In the fall of 1914, the Welshman Arthur Machen published a short story titled “The Bowmen,” which ascribes a supernatural cause to the German setback at Mons. Just as the Germans are about to overrun his position, a rifleman serving with the British Expeditionary Force recalls the Latin motto “Adsit Anglis Sanctus Georgius” – “May Saint George be a present help to the English.” He takes to reciting it as he fires his last remaining rounds into “the grey advancing mass,” until:
…he felt something between a shudder and an electric shock pass through his body. The roar of the battle died down in his ears to a gentle murmur; instead of it, he says, he heard a great voice and a shout louder than a thunder-peal crying, “Array, array, array!”
His heart grew hot as a burning coal, it grew cold as ice within him,
as it seemed to him that a tumult of voices answered to his summons.
He heard, or seemed to hear, thousands shouting: “St. George! St.
“Ha! messire; ha! sweet Saint, grant us good deliverance!”
“St. George for merry England!”
“Harow! Harow! Monseigneur St. George, succour us.”
“Ha! St. George! Ha! St. George! a long bow and a strong bow.”
“Heaven’s Knight, aid us!”
The voices belong to “a long line of shapes, with a shining about them,” Machen writes. “They were like men who drew the bow, and with another shout their cloud of arrows flew singing and tingling through the air towards the German hosts.”
When the story first appeared in the Evening News, it was plainly labeled as fiction, but tens of thousands of readers believed it as fact. With its unprecedented horror, the Great War recalled the skeptical masses to religion – or superstition – at its coarsest. When Georges Guynemer, France’s most popular flying ace, went missing in action, the rumor spread that angels had assumed him, SPAD XIII biplane and all, into paradise.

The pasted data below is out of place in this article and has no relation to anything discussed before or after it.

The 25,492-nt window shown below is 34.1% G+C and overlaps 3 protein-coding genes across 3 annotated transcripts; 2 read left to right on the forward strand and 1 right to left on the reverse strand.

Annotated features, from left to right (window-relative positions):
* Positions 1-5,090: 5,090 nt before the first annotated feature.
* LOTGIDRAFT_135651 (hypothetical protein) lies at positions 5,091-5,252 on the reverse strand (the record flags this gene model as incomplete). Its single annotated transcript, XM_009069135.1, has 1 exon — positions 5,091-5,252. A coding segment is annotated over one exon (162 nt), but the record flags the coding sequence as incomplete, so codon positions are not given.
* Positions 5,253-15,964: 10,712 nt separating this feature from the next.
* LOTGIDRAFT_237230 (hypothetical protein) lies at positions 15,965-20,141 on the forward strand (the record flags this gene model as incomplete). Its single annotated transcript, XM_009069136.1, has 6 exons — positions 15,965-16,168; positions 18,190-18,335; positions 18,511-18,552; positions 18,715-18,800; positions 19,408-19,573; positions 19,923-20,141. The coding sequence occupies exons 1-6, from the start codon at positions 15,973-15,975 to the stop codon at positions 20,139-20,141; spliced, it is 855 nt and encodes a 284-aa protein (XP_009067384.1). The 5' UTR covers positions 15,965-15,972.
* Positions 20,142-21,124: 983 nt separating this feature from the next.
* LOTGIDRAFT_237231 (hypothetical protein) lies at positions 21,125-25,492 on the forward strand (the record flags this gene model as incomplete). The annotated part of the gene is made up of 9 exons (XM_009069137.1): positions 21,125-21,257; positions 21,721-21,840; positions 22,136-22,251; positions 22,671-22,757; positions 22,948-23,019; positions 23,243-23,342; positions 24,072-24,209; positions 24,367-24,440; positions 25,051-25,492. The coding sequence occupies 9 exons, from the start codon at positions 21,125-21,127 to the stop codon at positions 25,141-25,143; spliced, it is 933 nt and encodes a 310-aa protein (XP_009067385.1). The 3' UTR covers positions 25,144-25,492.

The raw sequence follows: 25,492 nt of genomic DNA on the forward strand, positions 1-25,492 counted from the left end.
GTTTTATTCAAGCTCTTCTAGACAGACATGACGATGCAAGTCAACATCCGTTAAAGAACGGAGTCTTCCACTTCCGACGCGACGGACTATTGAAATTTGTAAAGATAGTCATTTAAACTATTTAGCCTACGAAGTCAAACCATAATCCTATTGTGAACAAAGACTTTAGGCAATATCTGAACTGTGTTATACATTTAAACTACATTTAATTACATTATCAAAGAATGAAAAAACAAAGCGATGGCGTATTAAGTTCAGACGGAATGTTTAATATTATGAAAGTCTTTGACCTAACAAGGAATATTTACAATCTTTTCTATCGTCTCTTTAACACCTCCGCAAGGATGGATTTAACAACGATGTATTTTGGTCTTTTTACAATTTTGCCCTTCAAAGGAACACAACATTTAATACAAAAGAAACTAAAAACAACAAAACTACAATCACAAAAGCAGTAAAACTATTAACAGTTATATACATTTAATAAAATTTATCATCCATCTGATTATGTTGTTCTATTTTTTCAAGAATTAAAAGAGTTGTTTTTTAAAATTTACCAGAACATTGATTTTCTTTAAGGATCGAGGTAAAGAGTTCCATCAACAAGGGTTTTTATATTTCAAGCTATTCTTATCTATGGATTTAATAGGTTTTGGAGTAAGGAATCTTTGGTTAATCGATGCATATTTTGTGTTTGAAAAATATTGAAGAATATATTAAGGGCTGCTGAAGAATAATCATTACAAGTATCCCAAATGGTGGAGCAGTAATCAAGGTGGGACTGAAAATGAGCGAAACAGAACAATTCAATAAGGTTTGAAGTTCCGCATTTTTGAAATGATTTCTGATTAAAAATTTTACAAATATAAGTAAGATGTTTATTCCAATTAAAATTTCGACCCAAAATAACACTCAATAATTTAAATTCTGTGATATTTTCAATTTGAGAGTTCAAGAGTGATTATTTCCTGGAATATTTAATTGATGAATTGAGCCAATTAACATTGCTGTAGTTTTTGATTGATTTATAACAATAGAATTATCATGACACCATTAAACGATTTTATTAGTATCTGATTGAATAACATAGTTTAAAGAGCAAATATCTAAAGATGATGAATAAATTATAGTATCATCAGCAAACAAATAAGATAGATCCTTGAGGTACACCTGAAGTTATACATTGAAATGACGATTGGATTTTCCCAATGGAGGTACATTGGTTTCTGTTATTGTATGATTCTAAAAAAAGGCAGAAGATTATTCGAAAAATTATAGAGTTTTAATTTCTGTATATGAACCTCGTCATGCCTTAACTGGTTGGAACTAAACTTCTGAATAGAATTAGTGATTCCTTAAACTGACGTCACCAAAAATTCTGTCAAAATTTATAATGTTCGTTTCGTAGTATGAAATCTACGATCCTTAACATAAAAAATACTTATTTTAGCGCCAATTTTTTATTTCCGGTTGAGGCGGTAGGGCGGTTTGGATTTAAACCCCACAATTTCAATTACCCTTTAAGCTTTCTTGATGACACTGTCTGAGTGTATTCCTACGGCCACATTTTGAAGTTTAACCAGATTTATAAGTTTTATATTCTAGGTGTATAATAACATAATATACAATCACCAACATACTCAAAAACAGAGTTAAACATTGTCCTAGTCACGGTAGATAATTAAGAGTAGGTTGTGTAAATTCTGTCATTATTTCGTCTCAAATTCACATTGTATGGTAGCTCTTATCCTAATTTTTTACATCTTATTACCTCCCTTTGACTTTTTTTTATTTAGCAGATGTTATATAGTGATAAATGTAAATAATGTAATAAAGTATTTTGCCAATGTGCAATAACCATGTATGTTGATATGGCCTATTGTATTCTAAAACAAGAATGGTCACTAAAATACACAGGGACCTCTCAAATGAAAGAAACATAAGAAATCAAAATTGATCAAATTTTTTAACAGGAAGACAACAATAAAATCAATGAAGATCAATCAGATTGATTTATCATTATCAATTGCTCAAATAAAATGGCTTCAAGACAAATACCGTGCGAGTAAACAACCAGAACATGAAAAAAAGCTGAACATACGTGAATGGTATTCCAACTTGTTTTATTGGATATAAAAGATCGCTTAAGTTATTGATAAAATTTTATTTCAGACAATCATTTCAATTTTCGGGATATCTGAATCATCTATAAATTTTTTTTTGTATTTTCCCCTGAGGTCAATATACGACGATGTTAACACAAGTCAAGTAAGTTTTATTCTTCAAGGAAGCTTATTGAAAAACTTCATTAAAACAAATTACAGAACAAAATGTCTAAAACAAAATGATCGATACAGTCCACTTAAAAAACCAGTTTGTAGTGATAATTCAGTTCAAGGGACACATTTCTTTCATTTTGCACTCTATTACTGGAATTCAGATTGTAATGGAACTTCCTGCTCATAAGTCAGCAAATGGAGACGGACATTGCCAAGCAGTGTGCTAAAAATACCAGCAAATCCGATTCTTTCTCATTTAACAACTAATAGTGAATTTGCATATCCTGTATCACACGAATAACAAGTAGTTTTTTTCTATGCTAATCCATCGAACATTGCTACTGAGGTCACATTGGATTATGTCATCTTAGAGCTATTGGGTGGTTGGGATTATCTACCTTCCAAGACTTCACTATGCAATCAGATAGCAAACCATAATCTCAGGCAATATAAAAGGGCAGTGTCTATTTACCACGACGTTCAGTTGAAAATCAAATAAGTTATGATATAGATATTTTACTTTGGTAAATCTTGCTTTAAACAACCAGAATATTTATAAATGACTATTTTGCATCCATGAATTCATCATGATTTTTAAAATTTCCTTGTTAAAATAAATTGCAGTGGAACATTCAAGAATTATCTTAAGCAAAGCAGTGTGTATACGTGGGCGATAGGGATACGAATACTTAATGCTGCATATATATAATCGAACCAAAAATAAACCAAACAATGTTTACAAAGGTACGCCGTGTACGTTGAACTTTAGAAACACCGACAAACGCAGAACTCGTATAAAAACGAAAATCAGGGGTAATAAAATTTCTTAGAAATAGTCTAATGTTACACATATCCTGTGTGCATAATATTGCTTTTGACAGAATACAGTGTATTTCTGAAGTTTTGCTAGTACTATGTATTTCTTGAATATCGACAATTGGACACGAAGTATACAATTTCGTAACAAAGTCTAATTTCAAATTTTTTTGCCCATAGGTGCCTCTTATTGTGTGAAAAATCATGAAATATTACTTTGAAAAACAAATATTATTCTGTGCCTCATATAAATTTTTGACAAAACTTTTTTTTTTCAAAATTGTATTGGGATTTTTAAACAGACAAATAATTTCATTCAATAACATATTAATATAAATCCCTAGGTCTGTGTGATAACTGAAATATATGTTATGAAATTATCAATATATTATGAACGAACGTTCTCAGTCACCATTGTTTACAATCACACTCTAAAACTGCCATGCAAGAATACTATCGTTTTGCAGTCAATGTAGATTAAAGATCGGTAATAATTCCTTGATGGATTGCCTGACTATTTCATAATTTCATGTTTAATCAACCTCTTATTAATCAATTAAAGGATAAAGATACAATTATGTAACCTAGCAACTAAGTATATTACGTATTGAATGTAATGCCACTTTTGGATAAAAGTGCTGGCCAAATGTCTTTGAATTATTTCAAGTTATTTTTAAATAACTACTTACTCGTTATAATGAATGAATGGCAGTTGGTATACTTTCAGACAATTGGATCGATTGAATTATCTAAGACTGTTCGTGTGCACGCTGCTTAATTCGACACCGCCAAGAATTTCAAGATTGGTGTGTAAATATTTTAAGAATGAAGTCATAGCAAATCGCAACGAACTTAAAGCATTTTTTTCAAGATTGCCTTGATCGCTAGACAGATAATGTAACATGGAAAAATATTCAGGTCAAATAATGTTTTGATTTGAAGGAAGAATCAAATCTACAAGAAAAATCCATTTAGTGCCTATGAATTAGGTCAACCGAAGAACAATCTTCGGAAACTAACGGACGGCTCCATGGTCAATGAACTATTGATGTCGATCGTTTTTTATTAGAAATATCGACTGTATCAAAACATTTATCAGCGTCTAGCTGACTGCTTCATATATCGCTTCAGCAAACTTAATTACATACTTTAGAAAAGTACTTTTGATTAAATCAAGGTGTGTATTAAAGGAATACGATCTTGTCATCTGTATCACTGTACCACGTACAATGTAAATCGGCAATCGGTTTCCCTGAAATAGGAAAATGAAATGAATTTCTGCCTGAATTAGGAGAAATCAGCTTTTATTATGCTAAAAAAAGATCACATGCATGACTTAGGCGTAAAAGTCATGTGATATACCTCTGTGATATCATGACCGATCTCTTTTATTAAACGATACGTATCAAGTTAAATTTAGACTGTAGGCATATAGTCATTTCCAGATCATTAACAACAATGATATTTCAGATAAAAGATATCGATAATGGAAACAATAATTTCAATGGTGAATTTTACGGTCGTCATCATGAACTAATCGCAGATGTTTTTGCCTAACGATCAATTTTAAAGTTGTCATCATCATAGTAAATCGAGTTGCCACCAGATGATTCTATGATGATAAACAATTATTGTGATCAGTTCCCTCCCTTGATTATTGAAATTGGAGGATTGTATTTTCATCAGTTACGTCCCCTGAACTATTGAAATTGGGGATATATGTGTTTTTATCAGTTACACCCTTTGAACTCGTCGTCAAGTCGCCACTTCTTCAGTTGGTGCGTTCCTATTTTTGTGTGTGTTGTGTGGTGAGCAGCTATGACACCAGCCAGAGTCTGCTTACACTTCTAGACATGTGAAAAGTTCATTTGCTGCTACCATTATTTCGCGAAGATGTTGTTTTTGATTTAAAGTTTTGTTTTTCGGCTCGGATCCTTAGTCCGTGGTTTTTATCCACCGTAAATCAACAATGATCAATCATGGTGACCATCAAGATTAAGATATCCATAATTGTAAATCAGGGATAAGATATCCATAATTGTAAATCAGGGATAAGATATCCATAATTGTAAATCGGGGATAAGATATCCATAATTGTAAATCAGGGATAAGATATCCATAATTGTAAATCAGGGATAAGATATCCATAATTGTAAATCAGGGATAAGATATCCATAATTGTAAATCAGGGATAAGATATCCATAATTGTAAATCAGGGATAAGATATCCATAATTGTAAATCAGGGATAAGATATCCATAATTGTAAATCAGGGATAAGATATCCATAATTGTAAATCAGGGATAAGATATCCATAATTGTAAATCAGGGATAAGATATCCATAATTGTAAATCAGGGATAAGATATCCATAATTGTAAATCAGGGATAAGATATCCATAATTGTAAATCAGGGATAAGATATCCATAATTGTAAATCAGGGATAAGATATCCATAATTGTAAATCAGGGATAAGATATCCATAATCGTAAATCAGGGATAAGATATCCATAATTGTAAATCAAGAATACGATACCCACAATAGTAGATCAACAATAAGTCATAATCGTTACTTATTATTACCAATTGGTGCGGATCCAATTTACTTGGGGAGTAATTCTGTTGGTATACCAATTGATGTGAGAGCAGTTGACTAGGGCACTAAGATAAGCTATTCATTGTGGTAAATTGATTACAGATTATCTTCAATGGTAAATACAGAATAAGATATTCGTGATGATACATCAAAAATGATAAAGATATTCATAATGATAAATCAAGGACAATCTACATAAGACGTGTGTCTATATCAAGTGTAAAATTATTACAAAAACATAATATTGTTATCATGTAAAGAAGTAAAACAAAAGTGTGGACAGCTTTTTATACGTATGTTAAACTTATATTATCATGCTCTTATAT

Straight out of Song of Roland, this legend, like the legend of the spectral bowmen, evokes a Christian civilization that takes up arms when threatened from outside. Nicknamed “Huns,” wearing helmets described as “gothic,” and blamed for a long list of atrocities, some of them fabricated, the Germans were widely seen as pagan throwbacks. The people who believed these yarns might have been credulous and easily manipulable, but not necessarily any more so than, say, today’s consumer.
I wonder whether the Paris terrorist attacks will give rise to any such myths or phantoms. If horror alone be the raw material, the 150 dead and 200 wounded should provide more than enough. But something tells me the popular imagination has no interest in putting them to such use.
These days, even Christians concede that Christendom is dead. By the early 20th century, it was already fading fast – it might, in fact, have flatlined with those shots fired in Sarajevo. But all that weird, wishful thinking about a God who smites and angels who succor, proved that people still revered its memory. Like Confucians burning joss sticks at a family shrine, they weren’t above calling on it, from beyond the grave, to lend structure to their hopes in baffling times.
Even after the Armstice and Europe’s free-fall into cynicism, socialism, and rabid nationalism, Christendom’s ghost turned up occasionally to rattle its chains. George Orwell, who despised Chesterton’s fondness for medieval civilization, admitted that a British public-school education – a kind of medieval relic, with its overt class snobbery and emphasis on knightly virtues like physical daring – prepared a man for revolution. Noting the similarities between Sir Henry Newbolt’s “Vitaï Lampada” and John Cornford’s “Before the Storming of Huesca,” he concluded that, repugnant as the “military virtues” may have been to the “boiled rabbits of the Left,” they remained irreplaceable.